Many of these considerations require collaboration and training directly from the American Indian community. It is important to understand and acknowledge the ancestral and historical aspects of American Indian clients. It is also important that providers be cautious and not project the understanding they have regarding American Indian clients. When working with many other ethnicities, it is important that we do not group all American Indian clients into one box and assume that all American Indian individuals utilize traditional healing practices, speak their native language, or have an in-depth understanding of where they come from. Doing so may be detrimental to clients, as it could cause identity confusion and may be the underlying cause of the distress they are experiencing (Duran, 2006). It may be helpful to frame these traumatic experiences and issues as the collective experience of American Indian people, one that may also include a community approach to “healing” (i.e., recovering) and “wellness” (i.e., maintenance) from substance use issues. These are two terms that many American Indian communities have adopted in contrast to western treatment and recovery terms. Utilizing more holistic language and refraining from diagnostic terms or terms like “alcoholic” and “addict” are beneficial when working with all individuals, but specifically with the American Indian community. It is important that we decolonize the ideology of referring to individuals in this way (Duran, 2006).
As providers we may deem individuals like myself as those who are not amenable to treatment and who are unwilling to participate in their treatment plan, failing to identify the cultural considerations and culturally specific interventions that should be used with the American Indian population. Working with American Indian treatment providers as well as individuals who received specific training from the American Indian community on appropriate treatment approaches, cultural considerations, and the use of traditional practices as part of treatment was what saved my life. It is important to acknowledge the body of research that supports the use of traditional healing practices with the American Indian population (Marsh, Coholic, Cote-Meek, & Najavits, 2015). Understanding that this population has the ability to have more favorable and positive outcomes if and when their culture is integrated into their treatment is where we begin. Understanding this piece is where providers and organizations should begin in their quest to obtain additional training on working with this population.
As a provider I have spent a decade of my life devoted to treating my own people, utilizing traditional approaches to healing integrated with western methodologies of treatment. I was able to observe the most beautiful transformations in individuals, families, and our intertribal community. I also take time to provide training and support to those organizations who are lacking in their understanding of working with this population, helping individuals understand and apply cultural considerations, teaching the handling of tools, medicine, and other culturally specific needs. I write this article with the hope that service providers, administrators, and directors pursue American-Indian-specific trainings for their staff and organizations, especially if they currently treat or plan to provide services to the American Indian population.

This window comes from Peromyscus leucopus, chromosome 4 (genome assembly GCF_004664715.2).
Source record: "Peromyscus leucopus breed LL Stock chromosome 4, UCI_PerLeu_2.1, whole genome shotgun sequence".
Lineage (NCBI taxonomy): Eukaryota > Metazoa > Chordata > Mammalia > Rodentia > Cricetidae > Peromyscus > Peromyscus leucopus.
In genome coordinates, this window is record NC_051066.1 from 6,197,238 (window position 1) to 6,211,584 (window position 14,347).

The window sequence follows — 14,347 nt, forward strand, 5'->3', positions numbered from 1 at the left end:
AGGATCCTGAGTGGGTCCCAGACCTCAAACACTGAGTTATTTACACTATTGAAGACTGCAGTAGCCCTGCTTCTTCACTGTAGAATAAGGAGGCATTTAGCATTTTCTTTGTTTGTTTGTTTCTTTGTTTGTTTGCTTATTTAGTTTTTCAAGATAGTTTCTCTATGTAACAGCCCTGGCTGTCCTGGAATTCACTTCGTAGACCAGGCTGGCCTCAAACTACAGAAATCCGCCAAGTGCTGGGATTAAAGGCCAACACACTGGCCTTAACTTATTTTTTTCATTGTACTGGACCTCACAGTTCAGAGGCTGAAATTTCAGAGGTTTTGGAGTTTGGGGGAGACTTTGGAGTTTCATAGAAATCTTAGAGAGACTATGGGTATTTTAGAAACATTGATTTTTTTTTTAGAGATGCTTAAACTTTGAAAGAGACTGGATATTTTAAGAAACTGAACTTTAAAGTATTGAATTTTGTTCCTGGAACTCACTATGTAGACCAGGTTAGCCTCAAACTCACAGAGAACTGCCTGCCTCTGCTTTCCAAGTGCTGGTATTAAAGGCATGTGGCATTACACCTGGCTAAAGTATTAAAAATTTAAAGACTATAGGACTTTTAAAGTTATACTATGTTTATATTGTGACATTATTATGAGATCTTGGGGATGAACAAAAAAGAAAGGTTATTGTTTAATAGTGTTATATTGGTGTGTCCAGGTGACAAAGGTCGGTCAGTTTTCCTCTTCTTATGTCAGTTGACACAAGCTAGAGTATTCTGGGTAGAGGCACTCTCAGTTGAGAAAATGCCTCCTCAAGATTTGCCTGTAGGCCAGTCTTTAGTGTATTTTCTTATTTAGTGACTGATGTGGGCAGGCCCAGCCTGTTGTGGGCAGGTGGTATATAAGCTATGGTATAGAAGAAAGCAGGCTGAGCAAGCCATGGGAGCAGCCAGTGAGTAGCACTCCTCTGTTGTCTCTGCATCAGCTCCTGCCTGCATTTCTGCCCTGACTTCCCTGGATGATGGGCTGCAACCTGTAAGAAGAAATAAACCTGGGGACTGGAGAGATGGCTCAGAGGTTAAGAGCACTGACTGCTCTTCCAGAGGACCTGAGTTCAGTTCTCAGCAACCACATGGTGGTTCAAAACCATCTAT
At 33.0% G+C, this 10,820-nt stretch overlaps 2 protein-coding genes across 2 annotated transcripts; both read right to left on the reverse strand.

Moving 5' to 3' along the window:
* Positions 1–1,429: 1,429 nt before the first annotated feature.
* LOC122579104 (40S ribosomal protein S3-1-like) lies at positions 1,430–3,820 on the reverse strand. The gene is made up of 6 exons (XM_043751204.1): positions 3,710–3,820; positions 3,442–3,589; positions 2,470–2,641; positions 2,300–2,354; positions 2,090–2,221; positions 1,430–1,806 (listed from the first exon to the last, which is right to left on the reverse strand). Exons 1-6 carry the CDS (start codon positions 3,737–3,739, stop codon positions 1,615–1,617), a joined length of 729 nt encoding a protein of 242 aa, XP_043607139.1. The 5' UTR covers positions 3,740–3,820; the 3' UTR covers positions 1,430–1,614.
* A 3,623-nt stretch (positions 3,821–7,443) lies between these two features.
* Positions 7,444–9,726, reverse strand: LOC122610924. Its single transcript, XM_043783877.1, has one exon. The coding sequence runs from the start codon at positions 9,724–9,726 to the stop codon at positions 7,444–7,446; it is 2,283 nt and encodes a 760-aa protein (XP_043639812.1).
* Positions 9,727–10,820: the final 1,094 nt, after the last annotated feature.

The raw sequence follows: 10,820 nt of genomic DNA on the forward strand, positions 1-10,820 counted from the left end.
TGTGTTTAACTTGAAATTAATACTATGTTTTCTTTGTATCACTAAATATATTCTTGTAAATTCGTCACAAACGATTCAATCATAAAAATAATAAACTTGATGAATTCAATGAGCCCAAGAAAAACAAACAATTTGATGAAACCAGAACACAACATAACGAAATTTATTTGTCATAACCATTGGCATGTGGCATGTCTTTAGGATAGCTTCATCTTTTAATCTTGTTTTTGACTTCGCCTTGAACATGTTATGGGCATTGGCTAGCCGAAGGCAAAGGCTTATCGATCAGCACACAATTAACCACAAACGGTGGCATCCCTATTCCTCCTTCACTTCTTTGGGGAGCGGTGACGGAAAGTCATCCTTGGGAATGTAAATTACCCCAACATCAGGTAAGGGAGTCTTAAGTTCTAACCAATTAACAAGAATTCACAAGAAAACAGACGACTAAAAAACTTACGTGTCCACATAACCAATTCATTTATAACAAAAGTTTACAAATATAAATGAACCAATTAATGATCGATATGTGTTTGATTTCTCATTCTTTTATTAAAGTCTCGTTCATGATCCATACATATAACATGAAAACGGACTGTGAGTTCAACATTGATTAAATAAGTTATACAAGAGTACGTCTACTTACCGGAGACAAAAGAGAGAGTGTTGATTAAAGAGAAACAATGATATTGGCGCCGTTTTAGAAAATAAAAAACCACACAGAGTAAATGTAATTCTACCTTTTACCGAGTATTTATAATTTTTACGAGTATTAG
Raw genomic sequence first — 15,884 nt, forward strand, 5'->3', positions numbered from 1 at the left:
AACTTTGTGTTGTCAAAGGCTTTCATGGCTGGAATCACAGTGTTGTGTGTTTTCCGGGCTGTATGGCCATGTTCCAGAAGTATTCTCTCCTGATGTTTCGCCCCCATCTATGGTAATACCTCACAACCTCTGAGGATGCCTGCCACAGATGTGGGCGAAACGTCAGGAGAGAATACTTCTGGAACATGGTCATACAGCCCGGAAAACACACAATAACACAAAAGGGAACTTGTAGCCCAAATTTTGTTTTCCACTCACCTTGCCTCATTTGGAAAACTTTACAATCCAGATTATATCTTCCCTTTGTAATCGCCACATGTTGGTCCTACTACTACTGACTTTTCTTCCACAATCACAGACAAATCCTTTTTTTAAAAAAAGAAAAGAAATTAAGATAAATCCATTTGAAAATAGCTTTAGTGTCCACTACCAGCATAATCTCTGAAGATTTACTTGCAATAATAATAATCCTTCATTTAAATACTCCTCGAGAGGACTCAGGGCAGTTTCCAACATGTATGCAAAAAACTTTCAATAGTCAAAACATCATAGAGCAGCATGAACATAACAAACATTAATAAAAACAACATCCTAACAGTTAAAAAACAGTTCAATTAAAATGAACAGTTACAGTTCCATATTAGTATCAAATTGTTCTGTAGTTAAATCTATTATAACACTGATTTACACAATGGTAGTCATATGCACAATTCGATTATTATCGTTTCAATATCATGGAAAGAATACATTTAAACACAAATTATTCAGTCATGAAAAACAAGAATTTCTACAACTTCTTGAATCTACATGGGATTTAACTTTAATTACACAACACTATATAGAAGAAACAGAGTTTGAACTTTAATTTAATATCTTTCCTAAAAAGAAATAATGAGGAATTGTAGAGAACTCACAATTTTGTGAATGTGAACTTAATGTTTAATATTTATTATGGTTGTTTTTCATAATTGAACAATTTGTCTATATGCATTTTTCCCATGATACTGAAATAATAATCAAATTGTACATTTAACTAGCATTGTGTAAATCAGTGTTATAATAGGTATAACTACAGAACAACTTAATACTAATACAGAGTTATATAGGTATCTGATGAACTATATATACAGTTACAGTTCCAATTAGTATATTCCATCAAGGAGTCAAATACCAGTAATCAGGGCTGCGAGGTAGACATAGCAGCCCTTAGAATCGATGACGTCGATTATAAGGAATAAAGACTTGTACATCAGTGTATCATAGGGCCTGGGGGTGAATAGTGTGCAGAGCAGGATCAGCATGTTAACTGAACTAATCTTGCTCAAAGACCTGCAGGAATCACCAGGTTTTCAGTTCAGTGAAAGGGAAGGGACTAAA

Nathan Blacksmith, CADC-III, CTE, SAP, is an enrolled member of the Sisseton Wahpeton Oyate of Lake Traverse, South Dakota (Dakota Tribe). He is a second-generation urban American Indian, as his grandparents participated in the Relocation Act of 1956 from their reservation to Oakland, California. Blacksmith currently services on the board of directors for the Native American Health Center and has expertise in SUD counseling and specific training in traditional American Indian practices and the use of traditional medicines in the treatment setting. He currently holds a certification from CCAPP and is currently pursuing his master’s in business administration.
Victoria Blacksmith, MA, is first generation born in the United States, her people being from south of the border in Guadalajara, Mexico. She is the first in her family to earn a master’s degree, she holds a bachelor’s degree in psychology, and she is currently pursuing her PhD in clinical psychology. Blacksmith is an organizational consultant who provides support primarily to minority-owned, nonprofit organizations. During her career, she has served as the executive director for the Friendship House Association of American Indians and as a supervising detention officer for the Yolo County Department of Probation, working with incarcerated youth and youth involved in immigration proceedings. Blacksmith currently serves as the clinical director for Granite Recovery Centers and provides individual psychotherapy in private practice.